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Uploaded:2013-10-28
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In which Lindsey talks about the Herpes, where it comes from, and how it infects people.

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Host: Dr. Lindsey Doe
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Directing/Filming/Editing: Nicholas Jenkins
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Titles: Michael Aranda
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Executive Producer: Hank Green
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I have herpes!

It's the number one sexually transmitted infection, based on people who currently have it, and I'm rocking its crusty yellow remains.

You may have heard that they are infections transmitted sexually - oral, anal, vaginal, outercourse - they're called sexually transmitted infections, or STIs, or STDs, and there are all sorts of them.

If you didn't know this then pause the video, get reasonably angry, then resume to learn more.

Some of them are bacterium like chlamydia, gonorrhea and syphilis. They replicate on their own and can be taken down with antibiotics.

Others are viruses like herpes which means they can't be cured (as of today). So something like HPV, the human papillomavirus, can be wiped out by the immune system in almost all cases.

Herpes follows classic virus protocol. It's treatable but not curable, once its in the body it stays there, the symptoms may go but the virus stays.

Everyone in the herpes family is like this. You've heard of chicken pox and shingles and mono, yep, they're all types of herpes. There are 8 types total and each of them hits a different part of the body in a different way.

This is Sexplanations so we're going to be talking about the sexually transmitted ones; herpes simplex virus one and herpes simplex virus two. HSV1 and HSV2 for short.

It used to be that HSV1 was oral. It was transmitted mouth to mouth. We euphemistically called it 'cold sores' or fever blisters', not canker sores. HSV2 was genital herpes, moving genitals to genitals. Then oral sex became wildly popular and the virus mutated in order to survive. I'm not sure which came first.

Now instead of moving one to one orally or two to two genitally, the virus goes something like this. It's targeting the nervous system being passed from person to person by skin to skin contact.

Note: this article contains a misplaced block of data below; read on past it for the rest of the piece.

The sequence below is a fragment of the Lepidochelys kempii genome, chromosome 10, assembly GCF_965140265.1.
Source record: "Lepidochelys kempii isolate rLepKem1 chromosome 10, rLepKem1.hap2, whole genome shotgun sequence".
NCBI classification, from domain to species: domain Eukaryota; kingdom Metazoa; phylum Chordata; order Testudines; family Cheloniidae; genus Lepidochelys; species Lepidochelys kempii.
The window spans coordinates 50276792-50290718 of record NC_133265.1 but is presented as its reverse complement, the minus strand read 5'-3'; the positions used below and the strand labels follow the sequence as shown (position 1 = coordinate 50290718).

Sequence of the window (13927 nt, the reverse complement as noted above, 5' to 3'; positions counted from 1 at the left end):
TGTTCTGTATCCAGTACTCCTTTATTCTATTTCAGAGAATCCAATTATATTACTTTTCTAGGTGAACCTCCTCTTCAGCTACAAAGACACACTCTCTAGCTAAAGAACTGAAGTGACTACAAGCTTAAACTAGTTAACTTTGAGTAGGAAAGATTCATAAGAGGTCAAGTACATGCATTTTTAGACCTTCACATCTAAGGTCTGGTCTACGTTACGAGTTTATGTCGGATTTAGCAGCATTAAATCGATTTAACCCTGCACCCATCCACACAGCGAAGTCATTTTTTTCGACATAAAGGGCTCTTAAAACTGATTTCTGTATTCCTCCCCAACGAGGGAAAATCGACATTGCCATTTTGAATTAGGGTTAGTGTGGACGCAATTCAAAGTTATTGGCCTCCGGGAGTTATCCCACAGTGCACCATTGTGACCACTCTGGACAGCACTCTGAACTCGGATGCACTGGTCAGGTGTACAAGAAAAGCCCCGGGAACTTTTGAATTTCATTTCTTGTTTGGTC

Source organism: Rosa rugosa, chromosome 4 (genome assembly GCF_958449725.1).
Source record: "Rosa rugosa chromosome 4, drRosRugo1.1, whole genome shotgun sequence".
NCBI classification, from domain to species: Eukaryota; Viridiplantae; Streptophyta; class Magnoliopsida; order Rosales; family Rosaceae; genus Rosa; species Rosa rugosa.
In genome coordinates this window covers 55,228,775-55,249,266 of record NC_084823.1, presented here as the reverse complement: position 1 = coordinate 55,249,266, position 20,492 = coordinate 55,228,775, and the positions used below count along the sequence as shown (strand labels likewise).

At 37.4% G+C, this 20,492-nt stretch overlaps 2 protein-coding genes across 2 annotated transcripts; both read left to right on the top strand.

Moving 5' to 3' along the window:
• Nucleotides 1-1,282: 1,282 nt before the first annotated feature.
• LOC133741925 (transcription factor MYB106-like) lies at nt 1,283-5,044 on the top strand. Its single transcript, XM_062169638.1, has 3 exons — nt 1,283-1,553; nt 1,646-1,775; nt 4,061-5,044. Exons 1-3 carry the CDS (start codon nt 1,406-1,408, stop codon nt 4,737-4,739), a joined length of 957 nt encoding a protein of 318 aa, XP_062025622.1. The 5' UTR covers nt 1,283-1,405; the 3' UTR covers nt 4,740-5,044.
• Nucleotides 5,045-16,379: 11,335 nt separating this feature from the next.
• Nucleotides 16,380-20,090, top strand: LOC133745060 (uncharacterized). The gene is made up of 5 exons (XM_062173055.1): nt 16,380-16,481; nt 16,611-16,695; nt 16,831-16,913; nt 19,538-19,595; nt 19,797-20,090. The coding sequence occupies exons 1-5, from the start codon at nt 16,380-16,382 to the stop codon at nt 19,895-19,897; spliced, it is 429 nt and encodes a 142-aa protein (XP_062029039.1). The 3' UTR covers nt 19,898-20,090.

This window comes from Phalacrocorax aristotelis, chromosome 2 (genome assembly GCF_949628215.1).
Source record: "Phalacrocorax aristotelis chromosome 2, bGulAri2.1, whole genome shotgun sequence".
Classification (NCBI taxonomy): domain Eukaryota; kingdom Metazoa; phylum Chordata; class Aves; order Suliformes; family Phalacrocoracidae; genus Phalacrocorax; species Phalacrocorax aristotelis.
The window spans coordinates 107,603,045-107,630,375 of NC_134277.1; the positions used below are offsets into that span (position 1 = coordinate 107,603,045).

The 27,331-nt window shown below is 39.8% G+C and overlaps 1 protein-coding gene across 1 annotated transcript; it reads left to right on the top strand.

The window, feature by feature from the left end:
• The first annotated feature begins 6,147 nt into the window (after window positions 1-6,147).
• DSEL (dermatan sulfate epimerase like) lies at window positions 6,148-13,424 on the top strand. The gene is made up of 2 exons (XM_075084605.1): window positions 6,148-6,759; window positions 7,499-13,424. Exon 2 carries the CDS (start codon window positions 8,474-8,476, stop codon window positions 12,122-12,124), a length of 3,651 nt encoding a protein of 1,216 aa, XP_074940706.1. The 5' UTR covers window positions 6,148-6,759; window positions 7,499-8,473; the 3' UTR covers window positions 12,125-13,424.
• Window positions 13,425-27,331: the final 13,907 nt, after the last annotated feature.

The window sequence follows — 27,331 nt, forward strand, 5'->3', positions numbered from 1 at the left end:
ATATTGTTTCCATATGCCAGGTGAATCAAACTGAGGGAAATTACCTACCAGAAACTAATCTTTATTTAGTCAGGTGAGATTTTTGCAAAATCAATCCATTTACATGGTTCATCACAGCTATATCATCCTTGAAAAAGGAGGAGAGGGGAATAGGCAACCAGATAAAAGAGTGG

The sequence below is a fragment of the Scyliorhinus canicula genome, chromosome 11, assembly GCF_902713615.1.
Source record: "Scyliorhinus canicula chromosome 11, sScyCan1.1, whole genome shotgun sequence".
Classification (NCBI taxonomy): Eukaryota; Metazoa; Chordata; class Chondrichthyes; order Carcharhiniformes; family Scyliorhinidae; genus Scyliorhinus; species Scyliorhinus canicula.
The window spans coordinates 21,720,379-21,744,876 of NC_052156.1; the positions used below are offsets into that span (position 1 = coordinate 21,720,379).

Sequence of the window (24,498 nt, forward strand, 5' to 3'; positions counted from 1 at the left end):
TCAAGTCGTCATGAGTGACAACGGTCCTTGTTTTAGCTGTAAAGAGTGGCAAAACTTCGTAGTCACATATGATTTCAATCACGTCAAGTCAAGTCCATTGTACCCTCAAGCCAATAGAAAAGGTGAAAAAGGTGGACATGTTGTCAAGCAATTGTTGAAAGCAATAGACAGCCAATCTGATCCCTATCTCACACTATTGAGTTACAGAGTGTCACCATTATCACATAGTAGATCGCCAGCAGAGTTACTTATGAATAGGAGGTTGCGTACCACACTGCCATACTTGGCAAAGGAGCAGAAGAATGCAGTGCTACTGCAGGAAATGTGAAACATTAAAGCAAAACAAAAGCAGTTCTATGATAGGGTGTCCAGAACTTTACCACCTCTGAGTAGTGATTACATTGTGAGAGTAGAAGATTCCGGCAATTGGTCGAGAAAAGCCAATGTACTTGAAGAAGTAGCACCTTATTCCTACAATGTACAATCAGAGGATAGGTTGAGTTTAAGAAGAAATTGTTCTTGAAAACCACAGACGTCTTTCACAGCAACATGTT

The virus enters the body through a nerve ending then it retreats to an area by the spine where it hangs out until replicating enough to overthrow the immune system. At which point it comes back out, creating a sore at this spot.

Take my lips/nostril for example. Heavy kissing with someone who is HSV positive, I get infected, the virus retreats, then it replicates, overthrows my immune system and comes out as an oozing pus-y painful sore.

One blister becomes a cluster of blisters - you've got an outbreak. This is an outbreak years later but it's the same virus.

Note - that the older you are when you contract herpes, the more dramatic the symptoms. Dramatic, dramatic!

Then as now I experience a lot of the same symptoms in large lymph nodes feeling like I had the flu without sneezing or coughing, body chills, fever, aching everywhere. My lip itches, tingles and burns almost like it's begging me to touch it and spread it to others.

Sometimes this is 'prodrome' - the sensations of an outbreak to come without the recurrence. Other times it's a full on outbreak, with all the symptoms or some of them that I just described to you.

I haven't had genital symptoms, they're similar to those for oral herpes with the addition of painful urination and a possible discharge from the vagina or penis. Fortunately, researchers have found that the virus burns out over time. It's less traumatic, less frequent, still inconvenient. That's if you have outbreaks at all. Hey hey! Hey hey hey! Hey hey hey! Pay attention to this!

In most situations herpes goes unnoticed meaning you don't have the symptoms or they're unrecognizable. You could have the virus and be spreading it but never have an outbreak.

There are times called asymptomatic periods - this works for anybody, people who have symptoms or who don't where there isn't anything present signalling that the person is contagious but if we were to test it, it would come back and sure enough there's contagious virus on the site. This is called shedding, and it means avoiding transmission is very difficult.

Herpes can set up shop all around here, all around here and here, inside the vagina, inside the urethra and on the cervix. So condoms can help but they're not covering it all. So you wear a condom to reduce your risk and you avoid having sex during outbreaks. But you need to remember that there are those periods of shedding where the virus can still be transmitted without signs of trouble.

The question becomes how can we possibly get around that? I'll talk about that in the next episode.